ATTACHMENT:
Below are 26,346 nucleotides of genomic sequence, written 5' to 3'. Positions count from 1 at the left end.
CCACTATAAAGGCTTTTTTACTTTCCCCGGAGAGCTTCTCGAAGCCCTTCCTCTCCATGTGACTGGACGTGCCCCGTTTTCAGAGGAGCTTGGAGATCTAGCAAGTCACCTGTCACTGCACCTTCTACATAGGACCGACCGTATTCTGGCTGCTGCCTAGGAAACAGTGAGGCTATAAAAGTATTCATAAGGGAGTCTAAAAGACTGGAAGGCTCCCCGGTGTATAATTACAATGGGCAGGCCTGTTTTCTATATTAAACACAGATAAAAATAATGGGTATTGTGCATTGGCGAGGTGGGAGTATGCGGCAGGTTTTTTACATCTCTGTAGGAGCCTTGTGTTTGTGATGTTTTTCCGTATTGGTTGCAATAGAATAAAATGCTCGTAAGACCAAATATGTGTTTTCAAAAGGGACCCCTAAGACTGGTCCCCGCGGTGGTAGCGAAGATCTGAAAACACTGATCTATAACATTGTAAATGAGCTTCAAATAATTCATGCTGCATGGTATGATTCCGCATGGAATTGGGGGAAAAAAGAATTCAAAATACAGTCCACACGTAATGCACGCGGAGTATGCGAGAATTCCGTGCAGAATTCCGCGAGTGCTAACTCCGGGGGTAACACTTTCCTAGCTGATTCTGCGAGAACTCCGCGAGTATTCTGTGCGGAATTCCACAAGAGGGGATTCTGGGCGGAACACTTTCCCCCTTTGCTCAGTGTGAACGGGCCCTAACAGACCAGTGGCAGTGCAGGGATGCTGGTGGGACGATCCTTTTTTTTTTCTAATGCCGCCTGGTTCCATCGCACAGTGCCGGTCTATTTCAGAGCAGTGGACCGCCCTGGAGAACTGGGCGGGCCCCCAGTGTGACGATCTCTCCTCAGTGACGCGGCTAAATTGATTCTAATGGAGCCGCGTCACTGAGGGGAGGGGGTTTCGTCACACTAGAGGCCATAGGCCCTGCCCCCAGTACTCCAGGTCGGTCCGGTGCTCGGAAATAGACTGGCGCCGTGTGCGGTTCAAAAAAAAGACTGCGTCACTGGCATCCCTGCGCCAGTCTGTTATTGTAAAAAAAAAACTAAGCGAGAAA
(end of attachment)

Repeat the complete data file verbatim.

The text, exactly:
Below are 26,346 nucleotides of genomic sequence, written 5' to 3'. Positions count from 1 at the left end.
CCACTATAAAGGCTTTTTTACTTTCCCCGGAGAGCTTCTCGAAGCCCTTCCTCTCCATGTGACTGGACGTGCCCCGTTTTCAGAGGAGCTTGGAGATCTAGCAAGTCACCTGTCACTGCACCTTCTACATAGGACCGACCGTATTCTGGCTGCTGCCTAGGAAACAGTGAGGCTATAAAAGTATTCATAAGGGAGTCTAAAAGACTGGAAGGCTCCCCGGTGTATAATTACAATGGGCAGGCCTGTTTTCTATATTAAACACAGATAAAAATAATGGGTATTGTGCATTGGCGAGGTGGGAGTATGCGGCAGGTTTTTTACATCTCTGTAGGAGCCTTGTGTTTGTGATGTTTTTCCGTATTGGTTGCAATAGAATAAAATGCTCGTAAGACCAAATATGTGTTTTCAAAAGGGACCCCTAAGACTGGTCCCCGCGGTGGTAGCGAAGATCTGAAAACACTGATCTATAACATTGTAAATGAGCTTCAAATAATTCATGCTGCATGGTATGATTCCGCATGGAATTGGGGGAAAAAAGAATTCAAAATACAGTCCACACGTAATGCACGCGGAGTATGCGAGAATTCCGTGCAGAATTCCGCGAGTGCTAACTCCGGGGGTAACACTTTCCTAGCTGATTCTGCGAGAACTCCGCGAGTATTCTGTGCGGAATTCCACAAGAGGGGATTCTGGGCGGAACACTTTCCCCCTTTGCTCAGTGTGAACGGGCCCTAACAGACCAGTGGCAGTGCAGGGATGCTGGTGGGACGATCCTTTTTTTTTTCTAATGCCGCCTGGTTCCATCGCACAGTGCCGGTCTATTTCAGAGCAGTGGACCGCCCTGGAGAACTGGGCGGGCCCCCAGTGTGACGATCTCTCCTCAGTGACGCGGCTAAATTGATTCTAATGGAGCCGCGTCACTGAGGGGAGGGGGTTTCGTCACACTAGAGGCCATAGGCCCTGCCCCCAGTACTCCAGGTCGGTCCGGTGCTCGGAAATAGACTGGCGCCGTGTGCGGTTCAAAAAAAAGACTGCGTCACTGGCATCCCTGCGCCAGTCTGTTATTGTAAAAAAAAAACTAAGCGAGAAA